This is something I've considered for a while since Ken's post about programming via iPad (or other light-weight devices like my Android phone).
I'm interested in exploring the idea of porting the Propeller-Tool (or other "compiled") Propeller development system entirely to the web browser context. The requirements of the system would be to function almost identically to the Propeller Tool. For lack of a better name, I would call this a Propeller-WebTool.
While it the concept may be oriented toward a web browser, it is theoretically possible to use this framework with any Propeller module having an SD Card and a serial port.
A Propeller-WebTool System
What would be a Propeller-WebTool development system? Major components:
5. A Network Enabled Propeller Device. The target device for programming.
That list is essentially the same as what we have today except the last item. Addressing each item in turn as required ....
1. A compiler.
The compiler is high on the list of complexities and costs. Please note that this thread is about "compiled" languages (like SPIN, C, PropBasic) moderators will receive requests for off topic posts.
For this particular concept, having the compiler run in the client's web-browser would be ideal especially because of the cheap and light-weight wireless (Bluetooth, Wifi, or Xbee) devices that can provide serial connectivity to the Propeller chip.
I have some questions:
Apparently yes, but how do I interact with it?
2. Will it run in all web browsers? Apparently not Internet Explorer:
"Assertion failed: Cannot fallback to non-typed array case: Code is too specialized."
Can that be fixed?
3. Can the resulting code be modified to use a buffer (DOM textarea) as input for compile?
5. Can other language compilers be ported?
2. An Editor
There is also the Adafruit supported WebIDE. Can that be configured for Spin syntax?
For example, in the case of RPi it is easy because everything can go into the RPi SDCard file-system. In the case of other devices the on-board Propeller SDCard would be used for user's Propeller-WebTool storage.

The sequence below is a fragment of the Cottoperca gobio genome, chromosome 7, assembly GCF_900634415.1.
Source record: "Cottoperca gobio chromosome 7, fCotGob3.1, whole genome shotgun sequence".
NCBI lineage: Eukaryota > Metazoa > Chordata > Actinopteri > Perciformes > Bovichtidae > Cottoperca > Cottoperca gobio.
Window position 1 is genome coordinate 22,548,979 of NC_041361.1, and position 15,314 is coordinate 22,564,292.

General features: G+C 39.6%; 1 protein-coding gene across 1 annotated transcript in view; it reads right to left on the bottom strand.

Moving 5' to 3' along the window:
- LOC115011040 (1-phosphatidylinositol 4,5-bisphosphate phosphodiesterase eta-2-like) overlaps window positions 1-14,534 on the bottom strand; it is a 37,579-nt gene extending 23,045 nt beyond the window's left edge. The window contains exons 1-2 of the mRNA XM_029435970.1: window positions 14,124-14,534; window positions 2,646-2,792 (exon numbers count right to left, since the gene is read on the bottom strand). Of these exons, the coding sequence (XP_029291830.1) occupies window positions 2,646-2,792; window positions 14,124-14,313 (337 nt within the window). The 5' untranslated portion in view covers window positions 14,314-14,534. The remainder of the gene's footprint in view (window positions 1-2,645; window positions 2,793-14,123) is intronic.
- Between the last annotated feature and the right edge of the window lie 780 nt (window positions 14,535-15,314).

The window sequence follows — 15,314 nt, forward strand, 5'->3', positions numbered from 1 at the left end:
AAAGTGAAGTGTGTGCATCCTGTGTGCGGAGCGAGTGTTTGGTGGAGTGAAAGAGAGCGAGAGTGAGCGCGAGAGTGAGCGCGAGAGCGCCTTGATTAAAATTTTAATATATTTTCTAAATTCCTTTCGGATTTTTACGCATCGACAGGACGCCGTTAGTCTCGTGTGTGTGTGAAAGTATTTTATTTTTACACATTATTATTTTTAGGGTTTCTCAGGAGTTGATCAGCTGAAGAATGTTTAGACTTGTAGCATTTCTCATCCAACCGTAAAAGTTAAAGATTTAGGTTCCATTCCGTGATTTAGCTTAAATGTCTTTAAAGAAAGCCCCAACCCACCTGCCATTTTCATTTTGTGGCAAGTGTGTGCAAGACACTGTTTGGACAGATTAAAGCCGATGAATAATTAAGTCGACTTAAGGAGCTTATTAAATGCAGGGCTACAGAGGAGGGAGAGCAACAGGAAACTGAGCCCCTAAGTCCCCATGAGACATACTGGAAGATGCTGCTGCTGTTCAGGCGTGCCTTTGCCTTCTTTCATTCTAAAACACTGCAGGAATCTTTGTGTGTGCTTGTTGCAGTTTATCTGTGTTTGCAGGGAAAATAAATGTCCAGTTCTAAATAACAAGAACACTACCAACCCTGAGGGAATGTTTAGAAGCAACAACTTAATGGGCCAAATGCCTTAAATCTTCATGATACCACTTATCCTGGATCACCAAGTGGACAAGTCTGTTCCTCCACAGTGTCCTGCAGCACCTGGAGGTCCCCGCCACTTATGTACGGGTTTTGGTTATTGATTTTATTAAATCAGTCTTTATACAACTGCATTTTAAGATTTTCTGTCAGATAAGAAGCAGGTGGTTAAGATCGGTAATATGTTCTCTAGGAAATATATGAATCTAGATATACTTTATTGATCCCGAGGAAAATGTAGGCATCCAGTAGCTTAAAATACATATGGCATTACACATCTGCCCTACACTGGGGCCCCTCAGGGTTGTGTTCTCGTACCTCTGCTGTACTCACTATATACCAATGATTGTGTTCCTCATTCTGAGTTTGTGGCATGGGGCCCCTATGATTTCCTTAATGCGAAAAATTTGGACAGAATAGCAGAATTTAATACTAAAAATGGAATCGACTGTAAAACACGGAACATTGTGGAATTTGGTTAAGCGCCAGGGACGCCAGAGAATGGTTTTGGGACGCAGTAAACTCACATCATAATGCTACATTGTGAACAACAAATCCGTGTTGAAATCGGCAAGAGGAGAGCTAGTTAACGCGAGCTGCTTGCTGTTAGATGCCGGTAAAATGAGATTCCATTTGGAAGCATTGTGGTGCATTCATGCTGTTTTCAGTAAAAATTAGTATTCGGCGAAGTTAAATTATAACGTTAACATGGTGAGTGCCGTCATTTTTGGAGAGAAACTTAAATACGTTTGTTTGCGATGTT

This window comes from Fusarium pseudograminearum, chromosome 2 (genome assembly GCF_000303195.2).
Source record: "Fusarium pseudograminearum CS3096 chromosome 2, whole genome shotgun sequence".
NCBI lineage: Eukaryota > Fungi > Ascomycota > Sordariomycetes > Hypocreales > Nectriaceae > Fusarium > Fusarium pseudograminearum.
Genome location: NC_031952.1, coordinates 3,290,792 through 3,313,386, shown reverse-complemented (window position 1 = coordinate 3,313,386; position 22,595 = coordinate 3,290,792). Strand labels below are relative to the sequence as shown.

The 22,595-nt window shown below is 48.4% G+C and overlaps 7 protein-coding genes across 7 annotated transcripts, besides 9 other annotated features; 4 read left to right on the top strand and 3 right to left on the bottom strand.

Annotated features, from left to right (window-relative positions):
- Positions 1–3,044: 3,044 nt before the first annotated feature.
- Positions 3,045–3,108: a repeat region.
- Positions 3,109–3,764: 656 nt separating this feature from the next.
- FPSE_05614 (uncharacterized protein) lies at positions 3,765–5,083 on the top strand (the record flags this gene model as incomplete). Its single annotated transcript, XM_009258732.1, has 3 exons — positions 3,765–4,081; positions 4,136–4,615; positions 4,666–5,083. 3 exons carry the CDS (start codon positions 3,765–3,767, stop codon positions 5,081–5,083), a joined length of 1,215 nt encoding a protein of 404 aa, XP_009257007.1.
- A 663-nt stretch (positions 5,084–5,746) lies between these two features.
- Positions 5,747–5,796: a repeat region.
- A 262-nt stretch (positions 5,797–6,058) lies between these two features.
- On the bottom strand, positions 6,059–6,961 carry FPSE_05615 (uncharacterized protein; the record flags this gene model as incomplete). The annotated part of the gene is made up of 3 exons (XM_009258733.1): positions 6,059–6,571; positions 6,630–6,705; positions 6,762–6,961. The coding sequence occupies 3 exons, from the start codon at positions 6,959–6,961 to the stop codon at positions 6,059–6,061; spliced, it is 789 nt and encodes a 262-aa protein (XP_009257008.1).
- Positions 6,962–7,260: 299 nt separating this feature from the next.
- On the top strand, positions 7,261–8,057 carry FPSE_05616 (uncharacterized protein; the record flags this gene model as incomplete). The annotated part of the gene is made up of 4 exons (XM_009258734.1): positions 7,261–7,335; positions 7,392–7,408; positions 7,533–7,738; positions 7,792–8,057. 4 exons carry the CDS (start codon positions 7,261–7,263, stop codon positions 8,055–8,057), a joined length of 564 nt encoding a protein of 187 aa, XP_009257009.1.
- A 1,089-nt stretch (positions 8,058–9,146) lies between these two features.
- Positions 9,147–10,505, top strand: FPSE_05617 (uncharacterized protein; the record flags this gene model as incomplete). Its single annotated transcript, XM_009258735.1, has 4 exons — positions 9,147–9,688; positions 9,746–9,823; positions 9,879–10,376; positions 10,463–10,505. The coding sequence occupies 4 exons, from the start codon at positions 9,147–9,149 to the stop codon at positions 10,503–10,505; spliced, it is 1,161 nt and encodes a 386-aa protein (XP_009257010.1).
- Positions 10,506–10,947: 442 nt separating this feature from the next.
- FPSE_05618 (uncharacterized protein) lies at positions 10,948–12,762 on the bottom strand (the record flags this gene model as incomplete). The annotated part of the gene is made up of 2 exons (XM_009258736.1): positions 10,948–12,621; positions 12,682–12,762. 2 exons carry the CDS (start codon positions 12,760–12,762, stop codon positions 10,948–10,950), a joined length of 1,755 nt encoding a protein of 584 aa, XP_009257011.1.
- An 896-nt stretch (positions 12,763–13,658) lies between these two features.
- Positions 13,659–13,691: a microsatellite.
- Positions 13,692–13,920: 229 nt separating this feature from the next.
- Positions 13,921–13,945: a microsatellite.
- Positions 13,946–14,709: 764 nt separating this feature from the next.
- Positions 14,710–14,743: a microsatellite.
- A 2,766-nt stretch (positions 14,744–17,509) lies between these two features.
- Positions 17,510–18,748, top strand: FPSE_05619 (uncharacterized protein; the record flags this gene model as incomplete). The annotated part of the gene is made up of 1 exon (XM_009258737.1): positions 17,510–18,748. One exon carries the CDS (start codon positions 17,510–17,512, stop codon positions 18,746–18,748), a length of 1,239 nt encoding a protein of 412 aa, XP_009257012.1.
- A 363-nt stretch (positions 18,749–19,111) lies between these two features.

3. A Loader
A loader would need to be written. It could be part of the compiler, but it would not be a standard Propeller loader. The current Propeller loader is not tolerant of delays that would be caused by network issues. While determinism is great, in this respect insisting on it is actually a problem.
The loader needs to be "2 sided." That is, on the web-browser "client side", a transfer mechanism should be worked out that is compatible with the Propeller target "host side" protocol. The client/host protocol must be tolerant of network delays. We have lots of these kind of details already worked out in the Propeller-GCC loader's XMM serial_load protocol.
4. A Terminal
A terminal would be required for "debug output" or just general message input/output on the target Propeller Device. It is not clear what code might be available to act as a serial port web terminal. The protocol application layer used must be very light-weight. The terminal program should attempt to automatically choose the device to use.
5. A Network Enabled Propeller Device
A target Propeller device should be network enabled. This could be achieved using Bluetooth, Wifi, Xbee, or another device like Rasberry PI. The Propeller lower 32KB EEPROM would contain a boot-loader program (upper 32KB should be available for the user). The boot program would talk to the serial port to handle programming packets. This program would reside entirely in a COG and allow overwriting all of HUB RAM. One difficulty involves resetting the device because not all network virtual serial port devices have a control signal that can be used for remote reset.
Someone might say that this is all solved with the RPi or other super cheap Linux box. Well it is, but the only thing different really is that the compiler itself would run on the host system in the case of RPi. The other elements discussed are web-enabled supplements. And theoretically could work with any Propeller with SD Card attached.